Related Articles
Forward article link
Share PDF with colleagues

China: Enter the smokeless dragon

Part of China’s blue-sky strategy is the switch from coal to natural gas—with an unexpected impact on the global LNG market

Between 2015 and 2017, China's liquefied natural gas imports doubled. Pipeline gas imports more than doubled. Yet last winter China faced an unprecedented gas supply crisis that left homes, schools and hospitals without heating—prompting a scramble to divert gas from industry.

The immediate cause of the crisis was an air pollution-prevention-and-control programme stipulating that coal-fired boilers in key regions should be replaced with gas-fired ones.

The deadline, October 2017, coincided with the Communist Party's 19 th National Congress and so implementation was exceptionally forceful. In some places, coal boilers were ripped out before gas replacements were available. In others, the switch was made without gas supply being available. Even where coal and equipment to burn it could be found, restrictions were in place forbidding its use.

Confounding forecasts

The impact of these policies was an unprecedented surge in demand for natural gas, which the country's gas suppliers and delivery infrastructure simply couldn't meet. The consequences for China's LNG imports were dramatic.

Data from China's General Administration of Customs shows imports grew by 33% in 2016 and 46% in 2017, almost a doubling from 19.7m million tonnes in 2015 to 38.3m tonnes in 2017. This year they're on track to grow by just over 50%, which would take volumes to 58m tonnes, exceeding even the most bullish of forecasts.

China's rampant LNG import growth has had several consequences for the global market. According to a recent report from the International Gas Union (IGU), global LNG trade rose by 35.2m tonnes, meaning that China alone accounted for over one-third of the increase. As a result, it has become the second-largest LNG importer behind Japan, overtaking South Korea.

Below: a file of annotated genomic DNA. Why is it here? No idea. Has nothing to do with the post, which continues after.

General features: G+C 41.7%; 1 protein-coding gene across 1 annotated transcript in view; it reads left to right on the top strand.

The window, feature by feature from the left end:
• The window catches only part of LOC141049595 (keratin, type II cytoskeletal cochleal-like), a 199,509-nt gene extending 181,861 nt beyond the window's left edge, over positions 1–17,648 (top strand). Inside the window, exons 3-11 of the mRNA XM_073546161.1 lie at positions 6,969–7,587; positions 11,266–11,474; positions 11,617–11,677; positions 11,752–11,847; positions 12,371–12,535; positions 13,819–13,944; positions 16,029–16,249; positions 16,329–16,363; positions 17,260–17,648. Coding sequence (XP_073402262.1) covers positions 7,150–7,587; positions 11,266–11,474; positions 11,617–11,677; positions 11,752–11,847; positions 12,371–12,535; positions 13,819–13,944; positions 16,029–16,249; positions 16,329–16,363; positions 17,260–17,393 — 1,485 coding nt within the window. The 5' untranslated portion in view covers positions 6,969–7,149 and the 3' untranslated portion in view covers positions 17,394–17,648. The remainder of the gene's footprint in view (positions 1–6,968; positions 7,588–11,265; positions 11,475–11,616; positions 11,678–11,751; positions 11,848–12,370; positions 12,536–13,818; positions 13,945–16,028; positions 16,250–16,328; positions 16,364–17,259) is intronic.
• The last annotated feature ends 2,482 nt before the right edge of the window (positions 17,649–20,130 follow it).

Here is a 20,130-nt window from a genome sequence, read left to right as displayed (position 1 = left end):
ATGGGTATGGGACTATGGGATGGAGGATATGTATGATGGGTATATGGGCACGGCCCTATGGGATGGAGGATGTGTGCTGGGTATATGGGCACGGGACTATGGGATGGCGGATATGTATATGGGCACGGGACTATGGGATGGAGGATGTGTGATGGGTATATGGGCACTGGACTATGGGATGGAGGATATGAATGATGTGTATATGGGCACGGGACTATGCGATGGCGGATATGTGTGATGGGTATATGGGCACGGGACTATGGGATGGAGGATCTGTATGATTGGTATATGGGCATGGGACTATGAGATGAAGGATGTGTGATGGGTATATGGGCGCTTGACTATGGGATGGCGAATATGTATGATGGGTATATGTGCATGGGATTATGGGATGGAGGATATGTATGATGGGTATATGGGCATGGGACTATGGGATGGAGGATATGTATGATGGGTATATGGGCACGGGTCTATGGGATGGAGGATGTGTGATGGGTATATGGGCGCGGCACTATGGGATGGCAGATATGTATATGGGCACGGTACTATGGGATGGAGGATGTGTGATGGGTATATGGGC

Balancing the market

Most importantly of all, Chinese import growth has been the single biggest factor in averting a widely expected LNG glut, as supply continues to ramp up from new liquefaction projects in Australia, the US and elsewhere.

According to the IGU, 43m tonnes a year of new liquefaction capacity is expected to start up this year, so once again—with a potential 20m-tonne import increase looking likely for 2018—China looks set to play a key role in balancing the market.

58m tonnes – China’s 2018 LNG import forecast

Pipeline gas imports have also been growing strongly. China imports gas from Turkmenistan, Kazakhstan and Uzbekistan through three pipelines from central Asia, originating in Turkmenistan, and from Myanmar. Pipeline gas imports grew from 12.5m tonnes in 2015 to 28m tonnes in 2016, a rise of 124%. However, growth in 2017 slowed to just 9%. Pipeline imports are on track to grow by 20% in 2018, which would take them to 36.6m tonnes for the year.

Total imports of natural gas grew by 69% in 2016 and 27% in 2017. The growth rate so far in 2018 is 37%, which, if maintained for the rest of the year, would see imports rise to an astonishing 93.9m tonnes. 

The big question now is: how fast can China's gas imports continue to grow, especially its imports of LNG?

Demand drivers

The drivers behind further gas demand growth are policy, policy and policy.

China has long suffered from severe air pollution in its cities because for decades economic growth was prioritised over environmental issues. Since Xi Jinping took over as president in 2012, there has been a series of initiatives to bring back blue skies.

Alongside its quest for cleaner air, China has assumed a leadership position on climate change, heightened by the decision of US president Donald Trump to abdicate from that role.

There's no doubting China's determination. Despite the gas shortages of last winter and the publicity that surrounded them, at the height of the crisis the government issued a clean winter heating scheme for northern China covering the period to 2021. So, the policy of switching from coal boilers to gas ones is far from finished.